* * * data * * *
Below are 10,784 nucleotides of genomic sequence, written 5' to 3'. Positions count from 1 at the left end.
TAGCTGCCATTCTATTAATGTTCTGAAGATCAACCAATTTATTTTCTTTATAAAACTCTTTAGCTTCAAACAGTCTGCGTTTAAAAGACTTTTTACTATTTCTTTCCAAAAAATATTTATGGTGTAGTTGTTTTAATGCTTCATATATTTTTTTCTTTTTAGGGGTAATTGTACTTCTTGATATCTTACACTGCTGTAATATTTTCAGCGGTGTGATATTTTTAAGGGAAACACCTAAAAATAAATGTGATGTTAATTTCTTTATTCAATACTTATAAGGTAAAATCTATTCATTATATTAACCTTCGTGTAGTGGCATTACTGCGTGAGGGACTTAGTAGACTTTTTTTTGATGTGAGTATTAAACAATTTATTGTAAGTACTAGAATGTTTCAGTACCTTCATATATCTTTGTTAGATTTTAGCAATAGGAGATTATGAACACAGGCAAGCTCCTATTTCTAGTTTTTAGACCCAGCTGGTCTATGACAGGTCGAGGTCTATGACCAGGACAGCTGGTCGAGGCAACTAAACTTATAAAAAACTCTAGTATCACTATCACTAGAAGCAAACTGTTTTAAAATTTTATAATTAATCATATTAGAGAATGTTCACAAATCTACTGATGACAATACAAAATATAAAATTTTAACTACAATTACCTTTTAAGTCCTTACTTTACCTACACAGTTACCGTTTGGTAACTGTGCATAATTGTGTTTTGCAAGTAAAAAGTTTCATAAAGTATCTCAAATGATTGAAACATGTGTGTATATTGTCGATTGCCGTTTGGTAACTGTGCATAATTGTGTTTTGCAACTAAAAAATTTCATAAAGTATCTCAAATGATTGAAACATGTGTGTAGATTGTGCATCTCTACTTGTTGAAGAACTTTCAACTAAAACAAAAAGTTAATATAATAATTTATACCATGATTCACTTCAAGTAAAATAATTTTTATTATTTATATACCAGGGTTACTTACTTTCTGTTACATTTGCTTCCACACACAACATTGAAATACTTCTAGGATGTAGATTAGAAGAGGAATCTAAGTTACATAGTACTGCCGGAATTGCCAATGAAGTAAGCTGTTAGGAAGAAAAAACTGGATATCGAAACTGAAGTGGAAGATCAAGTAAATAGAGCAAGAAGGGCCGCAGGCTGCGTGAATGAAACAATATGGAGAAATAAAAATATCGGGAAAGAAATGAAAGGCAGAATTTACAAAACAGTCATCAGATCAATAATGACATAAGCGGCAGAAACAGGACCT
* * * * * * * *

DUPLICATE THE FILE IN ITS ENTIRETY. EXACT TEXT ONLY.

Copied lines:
Below are 10,784 nucleotides of genomic sequence, written 5' to 3'. Positions count from 1 at the left end.
TAGCTGCCATTCTATTAATGTTCTGAAGATCAACCAATTTATTTTCTTTATAAAACTCTTTAGCTTCAAACAGTCTGCGTTTAAAAGACTTTTTACTATTTCTTTCCAAAAAATATTTATGGTGTAGTTGTTTTAATGCTTCATATATTTTTTTCTTTTTAGGGGTAATTGTACTTCTTGATATCTTACACTGCTGTAATATTTTCAGCGGTGTGATATTTTTAAGGGAAACACCTAAAAATAAATGTGATGTTAATTTCTTTATTCAATACTTATAAGGTAAAATCTATTCATTATATTAACCTTCGTGTAGTGGCATTACTGCGTGAGGGACTTAGTAGACTTTTTTTTGATGTGAGTATTAAACAATTTATTGTAAGTACTAGAATGTTTCAGTACCTTCATATATCTTTGTTAGATTTTAGCAATAGGAGATTATGAACACAGGCAAGCTCCTATTTCTAGTTTTTAGACCCAGCTGGTCTATGACAGGTCGAGGTCTATGACCAGGACAGCTGGTCGAGGCAACTAAACTTATAAAAAACTCTAGTATCACTATCACTAGAAGCAAACTGTTTTAAAATTTTATAATTAATCATATTAGAGAATGTTCACAAATCTACTGATGACAATACAAAATATAAAATTTTAACTACAATTACCTTTTAAGTCCTTACTTTACCTACACAGTTACCGTTTGGTAACTGTGCATAATTGTGTTTTGCAAGTAAAAAGTTTCATAAAGTATCTCAAATGATTGAAACATGTGTGTATATTGTCGATTGCCGTTTGGTAACTGTGCATAATTGTGTTTTGCAACTAAAAAATTTCATAAAGTATCTCAAATGATTGAAACATGTGTGTAGATTGTGCATCTCTACTTGTTGAAGAACTTTCAACTAAAACAAAAAGTTAATATAATAATTTATACCATGATTCACTTCAAGTAAAATAATTTTTATTATTTATATACCAGGGTTACTTACTTTCTGTTACATTTGCTTCCACACACAACATTGAAATACTTCTAGGATGTAGATTAGAAGAGGAATCTAAGTTACATAGTACTGCCGGAATTGCCAATGAAGTAAGCTGTTAGGAAGAAAAAACTGGATATCGAAACTGAAGTGGAAGATCAAGTAAATAGAGCAAGAAGGGCCGCAGGCTGCGTGAATGAAACAATATGGAGAAATAAAAATATCGGGAAAGAAATGAAAGGCAGAATTTACAAAACAGTCATCAGATCAATAATGACATAAGCGGCAGAAACAGGACCT